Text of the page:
That drawback is worrying, and rather noticable. Taking so long to put a sentence through my fingers onto the screen has a terrible effect - I lose the train of thought, or have other thoughts, and the sentence starts rambling, stuttering, and losing cohesion. Amazing how much effect rapid-fire typing has on our ability to express ourselves.
Chrisfrostyw on March 25th, 2002 09:10 pm (UTC)

I've been off and on Dvorak, more off than on of late, for a little while now. I actually still have the paper template for it taped to my monitor at work, and I've set up the keyboard settings in Windows xp to switch between the layouts at the touch of a button or two.

What's more frustrating is that I'm used to either learning all on my own or have some formal instruction. There are no commercial products for learning the Dvorak keyboard; there used to be some, but they've long since disappeared from the market and probably wouldn't even run properly on Windows 32-bit, anyway.

I'm usually good at teaching myself, since that's how I learned just about everything I know about PCs from 1981 onward, but I just don't have the time to randomly hunt and peck and learn with any speed. When I'm at work, I don't have the time to hunt for keys, and so I get frustrated and turn Qwerty back on. When I'm at home, I'm on IRC, and when I find a conversation of interest, I can never keep up when I'm trying to learn Dvorak, so I get frusted and turn Qwerty back on. There really isn't any convenient time for me to learn unless it's structured at this point.

I would love to have it be second nature to me. In some cases it was, but when I really need to pound something out rapidly, I found that my moderate-paced Dvorak skills couldn't keep up with my rapid-paced Qwerty skills and so I turned Qwerty back on to get something done. If I don't do that, I go mad trying to whatever it is I'm doing.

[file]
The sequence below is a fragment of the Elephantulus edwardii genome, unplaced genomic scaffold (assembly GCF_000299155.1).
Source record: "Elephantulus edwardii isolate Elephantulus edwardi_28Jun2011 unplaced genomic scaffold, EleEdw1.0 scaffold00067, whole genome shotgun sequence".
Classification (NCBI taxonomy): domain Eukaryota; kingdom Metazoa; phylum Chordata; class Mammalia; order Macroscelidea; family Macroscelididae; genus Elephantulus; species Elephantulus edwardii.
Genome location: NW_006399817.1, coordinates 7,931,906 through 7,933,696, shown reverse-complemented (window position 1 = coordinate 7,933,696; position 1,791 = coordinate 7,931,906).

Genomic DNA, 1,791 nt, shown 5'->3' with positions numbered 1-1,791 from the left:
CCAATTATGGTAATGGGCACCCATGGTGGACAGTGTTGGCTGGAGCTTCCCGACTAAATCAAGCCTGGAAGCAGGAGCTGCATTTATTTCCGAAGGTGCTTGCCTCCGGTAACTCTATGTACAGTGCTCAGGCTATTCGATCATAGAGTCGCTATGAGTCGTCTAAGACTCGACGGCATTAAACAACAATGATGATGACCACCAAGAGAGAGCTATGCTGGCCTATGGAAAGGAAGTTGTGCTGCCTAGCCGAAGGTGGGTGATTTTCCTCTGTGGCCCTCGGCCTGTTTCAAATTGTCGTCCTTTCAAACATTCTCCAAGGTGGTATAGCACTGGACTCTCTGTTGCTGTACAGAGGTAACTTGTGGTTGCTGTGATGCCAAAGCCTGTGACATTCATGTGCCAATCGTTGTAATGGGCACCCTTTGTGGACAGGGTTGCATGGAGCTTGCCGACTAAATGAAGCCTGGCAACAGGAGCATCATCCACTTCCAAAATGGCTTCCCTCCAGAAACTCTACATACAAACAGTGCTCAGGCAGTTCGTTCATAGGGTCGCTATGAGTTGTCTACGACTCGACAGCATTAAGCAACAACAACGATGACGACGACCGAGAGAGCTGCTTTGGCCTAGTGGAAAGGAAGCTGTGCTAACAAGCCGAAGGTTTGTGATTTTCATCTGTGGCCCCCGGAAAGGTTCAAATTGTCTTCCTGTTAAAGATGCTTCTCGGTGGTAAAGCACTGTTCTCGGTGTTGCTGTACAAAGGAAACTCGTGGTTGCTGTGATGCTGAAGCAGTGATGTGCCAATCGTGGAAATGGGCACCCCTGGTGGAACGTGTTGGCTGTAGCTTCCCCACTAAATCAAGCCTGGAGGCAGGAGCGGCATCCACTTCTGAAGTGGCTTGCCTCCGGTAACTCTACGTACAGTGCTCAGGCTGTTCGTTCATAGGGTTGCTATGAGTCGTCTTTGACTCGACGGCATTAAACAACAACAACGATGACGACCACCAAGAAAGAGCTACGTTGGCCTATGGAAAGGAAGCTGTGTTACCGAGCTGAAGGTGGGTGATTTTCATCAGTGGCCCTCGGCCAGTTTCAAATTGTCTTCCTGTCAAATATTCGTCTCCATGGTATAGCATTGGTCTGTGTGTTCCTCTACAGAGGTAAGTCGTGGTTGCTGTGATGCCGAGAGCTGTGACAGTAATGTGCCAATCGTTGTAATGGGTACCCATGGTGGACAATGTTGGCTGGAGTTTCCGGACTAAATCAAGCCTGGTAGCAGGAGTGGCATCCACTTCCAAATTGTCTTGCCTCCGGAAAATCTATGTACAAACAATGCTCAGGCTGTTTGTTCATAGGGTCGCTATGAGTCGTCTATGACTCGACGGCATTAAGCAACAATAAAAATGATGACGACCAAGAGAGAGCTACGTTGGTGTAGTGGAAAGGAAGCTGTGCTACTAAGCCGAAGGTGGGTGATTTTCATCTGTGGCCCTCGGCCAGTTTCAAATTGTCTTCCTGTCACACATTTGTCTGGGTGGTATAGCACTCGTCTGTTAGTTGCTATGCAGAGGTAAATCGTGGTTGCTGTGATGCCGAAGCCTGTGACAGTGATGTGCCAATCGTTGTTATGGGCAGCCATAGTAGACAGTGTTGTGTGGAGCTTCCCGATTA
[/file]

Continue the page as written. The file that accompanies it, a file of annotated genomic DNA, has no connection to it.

I'm convinced I could be a wizard at this if I had some sort of program to help me exercise the home row top and bottom row keys in a more structured fashion and if I could allocate enough time to it when I'm not doing anything of importance. Mindlessly typing repetitions is nearly critical to my learning it.

Any hints?
Brendan: Micahroho on March 26th, 2002 05:07 am (UTC)
Apparently, yes, the esteemed Mavis Beacon discontinued Dvorak support after version 5.0. I've come across a few alternatives in my Dvorak-info browsing, though :)

DvortyBoards (they make Dvorak-native keyboards) offers a tutor for DL. Also, the latest version of Typing Tutor apparently has Dvorak, if you can find a copy.

The best bet, though (and one I plan to try at work today) might be this online course. Nothing too fancy from what I see, but looks useful!
Chrisfrostyw on March 26th, 2002 09:41 am (UTC)
Thanks. I'll check out those links!

I forget why I didn't go after DvortyBoards; I'd heard of them the last time I was exploring the Dvorak keyboard.

Actually, this morning I was on our help desk filling in for someone, and I was remotely using my PC to get my work done from this remote workstation. The computer defaulted to Dvorak mode, and I was hopelessly lost; I couldn't even switch it back to Qwerty properly, so I removed Dvorak support, at least for the next couple days. It's frustrating when you're trying to take a call and suddenly the system mysteriously slips into a new keyboard layout. :-/
22_gryphon on March 25th, 2002 12:14 pm (UTC)
Believe it or not, I've been considering trying Dvorak out lately myself. Let me know how you like it.
genetenveri on March 27th, 2002 08:30 am (UTC)
He's at the point now where it doesn't take a year or three to get his sentences out. ;)

And it's been what.. 3 days? 4?

Seriously tempting me to try and wrap my brain around it.
Brendan: Micahroho on March 27th, 2002 11:49 am (UTC)
Started on Sunday evening, so this'd be the middle of the third day. And I'm definitely past the point where getting each letter out feels like prolonged labor (okay, so I don't really know what that's like), but it's still real frustrating trying to write out a long thought.

If you're gonna try it, I'd definitely recommend taking a few hours to run through that web course and get your fingers trained...don't just dive in like I did ;)